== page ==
WHAT? Demisemiseptcentennial is literally one-half (demi-) x one-half (semi-) x seven (sept-) x 100 years (centennial). Is this a real word? Villanova used it 2017.

According to the Wikipedia, the Latin-based term for 175th anniversary should be dodransbicentennial. It’s from “a whole unit less a quarter,” but I’d never heard that one and I’m even less likely to remember it. My spell checker likes neither of the terms.


There’s a large window behind me where I work in downtown Albany, on the third floor. (Note to self: Water the plant!)

About 4:50 p.m., I hear some male voice yelling. I assume he’s part of an argument. But looking up the street, I see just one guy . He’s carrying some sort of plastic bucket, with stuff, and holding a thin white pole. Even from fifty meters away, I can tell he has holes in the knees of his jeans, and it was cold enough for him to be wearing his dark knit cap.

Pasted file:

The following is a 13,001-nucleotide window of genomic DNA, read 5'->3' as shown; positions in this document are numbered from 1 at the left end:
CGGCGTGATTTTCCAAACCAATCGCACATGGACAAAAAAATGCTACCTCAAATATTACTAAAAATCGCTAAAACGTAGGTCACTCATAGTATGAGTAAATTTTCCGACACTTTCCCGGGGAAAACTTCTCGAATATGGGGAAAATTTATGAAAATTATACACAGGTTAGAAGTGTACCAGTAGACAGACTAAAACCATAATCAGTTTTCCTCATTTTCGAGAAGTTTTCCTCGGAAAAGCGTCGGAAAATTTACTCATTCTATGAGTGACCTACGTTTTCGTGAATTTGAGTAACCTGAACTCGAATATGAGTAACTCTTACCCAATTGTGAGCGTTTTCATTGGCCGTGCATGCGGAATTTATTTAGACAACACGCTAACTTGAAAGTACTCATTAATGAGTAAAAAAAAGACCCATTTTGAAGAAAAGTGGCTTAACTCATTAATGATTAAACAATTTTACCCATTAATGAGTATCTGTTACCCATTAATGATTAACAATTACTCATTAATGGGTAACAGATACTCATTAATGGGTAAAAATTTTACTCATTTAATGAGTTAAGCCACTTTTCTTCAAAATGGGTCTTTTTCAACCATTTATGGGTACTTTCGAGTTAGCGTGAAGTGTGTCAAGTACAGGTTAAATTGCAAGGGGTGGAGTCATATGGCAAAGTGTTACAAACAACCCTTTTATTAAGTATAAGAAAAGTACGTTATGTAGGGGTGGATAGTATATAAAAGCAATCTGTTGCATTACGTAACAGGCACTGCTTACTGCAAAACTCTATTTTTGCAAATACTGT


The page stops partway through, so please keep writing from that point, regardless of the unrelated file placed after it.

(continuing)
I tune him out and leave to catch the 5:40 p.m. bus. When I exit the building, the guy is still there. Now I can understand what he was saying: “Rats and cops and drug dealers”, which he repeated every ten seconds, sometimes directed at worried pedestrians.

The #10 Western Avenue bus arrives and folks queue up to enter it. The guy mumbles, “Oh, this will do,” and returns to his litany. He enters, then stands near the front of the bus, saying to nearby customers his message. The driver miraculously ignores him.

Sometimes he adds a few words. “Do you you know it’s rats, and cops and drug dealers?” At least one rider is amused, but others are clearly terrified.